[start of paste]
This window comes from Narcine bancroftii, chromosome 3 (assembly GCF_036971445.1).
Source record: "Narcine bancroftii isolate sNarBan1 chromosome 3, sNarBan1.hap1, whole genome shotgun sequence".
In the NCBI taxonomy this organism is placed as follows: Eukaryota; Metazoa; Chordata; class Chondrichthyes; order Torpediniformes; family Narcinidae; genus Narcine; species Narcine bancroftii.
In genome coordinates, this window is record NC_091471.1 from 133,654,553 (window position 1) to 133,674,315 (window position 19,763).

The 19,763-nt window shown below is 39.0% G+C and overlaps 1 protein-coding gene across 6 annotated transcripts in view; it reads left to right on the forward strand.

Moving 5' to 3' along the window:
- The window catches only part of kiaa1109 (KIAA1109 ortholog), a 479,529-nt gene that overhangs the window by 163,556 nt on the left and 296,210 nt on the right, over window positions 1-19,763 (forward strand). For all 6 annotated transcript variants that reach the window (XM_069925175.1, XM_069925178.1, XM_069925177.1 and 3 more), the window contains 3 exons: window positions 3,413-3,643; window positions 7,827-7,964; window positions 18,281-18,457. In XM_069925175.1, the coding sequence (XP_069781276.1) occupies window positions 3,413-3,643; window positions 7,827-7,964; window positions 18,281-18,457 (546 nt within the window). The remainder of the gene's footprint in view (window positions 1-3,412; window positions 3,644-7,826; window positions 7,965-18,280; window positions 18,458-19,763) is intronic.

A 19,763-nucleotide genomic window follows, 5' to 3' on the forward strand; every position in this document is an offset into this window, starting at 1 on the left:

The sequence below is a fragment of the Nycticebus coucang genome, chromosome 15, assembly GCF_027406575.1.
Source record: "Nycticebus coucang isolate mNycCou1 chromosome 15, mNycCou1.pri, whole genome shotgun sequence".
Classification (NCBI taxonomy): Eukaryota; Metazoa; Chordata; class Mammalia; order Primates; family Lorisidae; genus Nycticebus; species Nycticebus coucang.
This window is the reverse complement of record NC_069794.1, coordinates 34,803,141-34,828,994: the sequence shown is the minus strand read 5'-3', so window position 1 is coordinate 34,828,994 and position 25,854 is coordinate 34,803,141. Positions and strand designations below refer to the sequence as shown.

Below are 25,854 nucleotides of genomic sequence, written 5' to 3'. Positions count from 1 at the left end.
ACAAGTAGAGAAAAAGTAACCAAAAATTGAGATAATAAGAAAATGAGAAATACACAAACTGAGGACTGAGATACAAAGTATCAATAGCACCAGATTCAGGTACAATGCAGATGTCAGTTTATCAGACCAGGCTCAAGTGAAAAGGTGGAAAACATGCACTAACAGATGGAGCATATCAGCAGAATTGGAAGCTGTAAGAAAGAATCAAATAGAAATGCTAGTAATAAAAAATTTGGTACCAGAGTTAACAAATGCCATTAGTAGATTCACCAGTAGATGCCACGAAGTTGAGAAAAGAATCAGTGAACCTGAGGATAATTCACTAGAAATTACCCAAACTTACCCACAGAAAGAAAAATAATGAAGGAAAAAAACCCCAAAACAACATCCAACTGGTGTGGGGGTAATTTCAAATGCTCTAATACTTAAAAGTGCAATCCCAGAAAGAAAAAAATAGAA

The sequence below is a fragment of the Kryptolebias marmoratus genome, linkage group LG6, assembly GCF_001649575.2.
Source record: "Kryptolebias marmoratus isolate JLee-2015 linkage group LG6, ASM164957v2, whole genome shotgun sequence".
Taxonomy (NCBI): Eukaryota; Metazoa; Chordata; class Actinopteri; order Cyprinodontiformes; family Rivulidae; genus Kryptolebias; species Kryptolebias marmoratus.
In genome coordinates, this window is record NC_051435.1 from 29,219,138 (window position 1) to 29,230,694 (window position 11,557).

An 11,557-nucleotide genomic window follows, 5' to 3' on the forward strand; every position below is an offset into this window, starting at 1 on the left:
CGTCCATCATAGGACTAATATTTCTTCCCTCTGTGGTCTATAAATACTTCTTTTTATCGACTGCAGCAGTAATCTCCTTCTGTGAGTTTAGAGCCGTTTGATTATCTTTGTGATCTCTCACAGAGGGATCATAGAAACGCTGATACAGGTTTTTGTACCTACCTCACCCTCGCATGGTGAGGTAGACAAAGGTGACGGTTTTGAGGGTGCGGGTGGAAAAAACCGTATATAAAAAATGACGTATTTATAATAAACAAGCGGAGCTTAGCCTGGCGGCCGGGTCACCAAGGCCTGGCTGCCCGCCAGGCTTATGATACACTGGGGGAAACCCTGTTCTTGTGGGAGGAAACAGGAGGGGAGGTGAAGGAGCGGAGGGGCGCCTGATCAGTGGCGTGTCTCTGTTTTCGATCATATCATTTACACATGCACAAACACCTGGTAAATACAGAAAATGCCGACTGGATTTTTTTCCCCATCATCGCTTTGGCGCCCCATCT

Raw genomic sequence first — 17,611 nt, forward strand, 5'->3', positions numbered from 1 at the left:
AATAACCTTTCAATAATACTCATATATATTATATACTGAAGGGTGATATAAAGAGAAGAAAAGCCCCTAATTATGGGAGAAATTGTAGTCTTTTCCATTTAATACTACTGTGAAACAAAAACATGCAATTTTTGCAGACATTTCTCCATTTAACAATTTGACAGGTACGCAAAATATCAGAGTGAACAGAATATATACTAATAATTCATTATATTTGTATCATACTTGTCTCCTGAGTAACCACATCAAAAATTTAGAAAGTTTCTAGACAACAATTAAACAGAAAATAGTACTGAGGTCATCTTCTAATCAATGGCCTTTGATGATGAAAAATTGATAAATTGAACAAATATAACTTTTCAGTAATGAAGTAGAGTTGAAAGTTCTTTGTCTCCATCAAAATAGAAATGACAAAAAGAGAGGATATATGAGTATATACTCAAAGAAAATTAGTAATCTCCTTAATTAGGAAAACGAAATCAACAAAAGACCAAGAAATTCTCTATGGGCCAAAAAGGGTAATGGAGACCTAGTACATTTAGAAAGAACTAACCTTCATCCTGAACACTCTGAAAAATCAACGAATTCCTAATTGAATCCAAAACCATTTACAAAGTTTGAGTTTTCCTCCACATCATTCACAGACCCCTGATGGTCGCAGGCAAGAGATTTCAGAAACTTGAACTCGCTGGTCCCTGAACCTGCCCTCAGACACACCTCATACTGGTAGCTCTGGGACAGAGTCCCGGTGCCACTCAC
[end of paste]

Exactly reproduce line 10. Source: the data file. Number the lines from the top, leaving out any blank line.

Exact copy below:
Source record: "Nycticebus coucang isolate mNycCou1 chromosome 15, mNycCou1.pri, whole genome shotgun sequence".